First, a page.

Hummel Marks & Markings
Hummel Marks from TMK-1 to TMK-8
The Crown Mark, The Full Bee, The Stylised Bee, The Missing Bee, and other Hummel Marks and Hummel Markings.
The first three hummel figurines Puppy Love, Little Fiddler and Bookworm were marked FF15, FF16, and FF17.
When they were first created the figurine series designation or mold numbers had not yet been set up.
When Goebel reached a licensing agreement with Sister Maria and the Convent in 1935, the early figurines were then marked HUM1, HUM2, and HUM3.
The Sister Maria Innocentia Hummel Signature
The signature of Sister M.I.Hummel is incised on the base of almost every Hummel figurine.
When the Convent and Sister Hummel made the historic contract with Franz Goebel, it was agreed that her signature, her personal stamp of approval, would appear on every piece.
It still does so today and the only exception is if figurines are without bases or do not have any adequate surface to display the signature.
The identifying marks on the UNDERSIDE of Hummels tell the Hummel Model Number (HUM), the size indicator (Arabic and Roman Numerals), the year of release (usually the year after the production year), and sometimes the paint and/or painters code numbers (incised Arabic numbers or script initials).
Hummel Marks from TMK-1 to TMK-8
TMK-1 The Full Crown (1934-1950)
In 1935, the “Wide Crown – WG” trademark was added. On the earliest figurines, it was incised on the bottom of the base. This mark is known as the “Crown Mark”.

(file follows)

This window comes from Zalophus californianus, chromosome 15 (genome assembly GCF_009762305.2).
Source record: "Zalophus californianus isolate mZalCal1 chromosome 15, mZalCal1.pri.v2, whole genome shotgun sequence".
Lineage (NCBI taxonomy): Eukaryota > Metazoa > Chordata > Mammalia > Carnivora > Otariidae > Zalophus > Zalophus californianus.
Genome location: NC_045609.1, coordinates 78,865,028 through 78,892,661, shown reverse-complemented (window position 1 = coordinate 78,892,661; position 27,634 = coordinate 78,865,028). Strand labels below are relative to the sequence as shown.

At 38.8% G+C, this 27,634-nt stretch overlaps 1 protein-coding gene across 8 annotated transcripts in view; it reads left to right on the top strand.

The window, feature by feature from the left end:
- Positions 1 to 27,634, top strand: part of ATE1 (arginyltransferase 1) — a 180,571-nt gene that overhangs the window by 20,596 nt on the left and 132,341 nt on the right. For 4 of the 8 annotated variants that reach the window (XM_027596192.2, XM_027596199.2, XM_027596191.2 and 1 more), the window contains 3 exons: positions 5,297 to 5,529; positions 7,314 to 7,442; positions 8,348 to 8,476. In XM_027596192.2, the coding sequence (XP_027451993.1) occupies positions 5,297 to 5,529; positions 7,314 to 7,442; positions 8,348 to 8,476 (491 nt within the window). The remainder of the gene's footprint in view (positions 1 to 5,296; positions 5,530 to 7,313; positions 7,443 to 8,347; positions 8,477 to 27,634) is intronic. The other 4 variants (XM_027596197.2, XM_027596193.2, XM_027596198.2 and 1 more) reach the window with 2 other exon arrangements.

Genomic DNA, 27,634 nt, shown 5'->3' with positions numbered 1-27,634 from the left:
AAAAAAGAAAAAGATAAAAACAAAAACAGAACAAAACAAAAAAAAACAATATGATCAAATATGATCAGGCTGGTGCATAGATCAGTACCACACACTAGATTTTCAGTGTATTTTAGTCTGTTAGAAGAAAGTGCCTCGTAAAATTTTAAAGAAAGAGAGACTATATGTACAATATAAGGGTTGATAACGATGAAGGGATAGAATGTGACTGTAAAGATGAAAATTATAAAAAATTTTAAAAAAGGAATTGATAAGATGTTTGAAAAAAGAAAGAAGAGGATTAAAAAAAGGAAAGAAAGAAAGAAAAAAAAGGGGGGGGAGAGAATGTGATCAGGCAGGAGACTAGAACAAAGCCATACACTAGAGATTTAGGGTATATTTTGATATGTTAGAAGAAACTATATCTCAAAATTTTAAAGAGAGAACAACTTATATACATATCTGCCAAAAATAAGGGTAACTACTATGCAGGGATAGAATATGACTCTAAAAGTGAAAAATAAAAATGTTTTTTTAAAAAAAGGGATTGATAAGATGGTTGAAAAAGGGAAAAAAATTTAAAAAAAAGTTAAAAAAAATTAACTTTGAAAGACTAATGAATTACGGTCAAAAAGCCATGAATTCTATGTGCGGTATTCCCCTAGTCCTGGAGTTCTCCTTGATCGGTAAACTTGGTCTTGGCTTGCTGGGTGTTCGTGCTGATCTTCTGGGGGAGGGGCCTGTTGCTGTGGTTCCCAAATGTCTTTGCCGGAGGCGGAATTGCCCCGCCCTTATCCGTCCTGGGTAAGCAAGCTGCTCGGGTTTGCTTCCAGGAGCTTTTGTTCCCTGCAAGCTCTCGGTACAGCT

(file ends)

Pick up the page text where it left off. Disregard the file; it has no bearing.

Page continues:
Between 1935 and 1955 the company occasionally used a C inside a circle beside a W within a G mark, this was stamped or incised on the edge of the base.
When both of these markings are found together on one figurine, this is called the “Double Crown” mark.
From 1946 through 1948, “Made in the US Zone Germany” was added.
TMK-2 The Full Bee (1940-1959)
In 1950 Goebel paid tribute to Sister Hummel and the trademark was changed to a bee flying high within a V. The name Hummel in German means bumblebee and the V stands for “Verkaufsgesellschat” or Distribution Company. This new mark was called the Full Bee and was used until 1955.
There are twelve variations of the Bee mark to be found on Goebel-produced M.I. Hummel items, but the differences between them are not considered particularly significant.
The Full Bee mark, also referred to as TMK-2 or abbreviated FB, is the first of the Bee marks to appear. The mark evolved over almost twenty years until the company began to modernize it. It is sometimes found in an incised circle.
The very large bee flying in the V remained until around 1956, when the bee was reduced in size and lowered into the V. It can be found incised, stamped in black or stamped in blue, in that order.
The Goebel Company still produces the work of Berta Hummel today.
The next changes are mind-boggling and this is where collectors get confused.
- In 1956 the trademark was modified to a smaller bee with its wingtips parallel with the top of the V.
- In 1957 it changed again with the bee slightly raised above the V.
- In 1958 the bee was smaller yet and it flew deep within the V.
- With all of these changes to the trademark, they are all still considered to be a TMK-2.
- The year 1959 saw the beginning of the “Stylized Bee”, which has sharp angular wings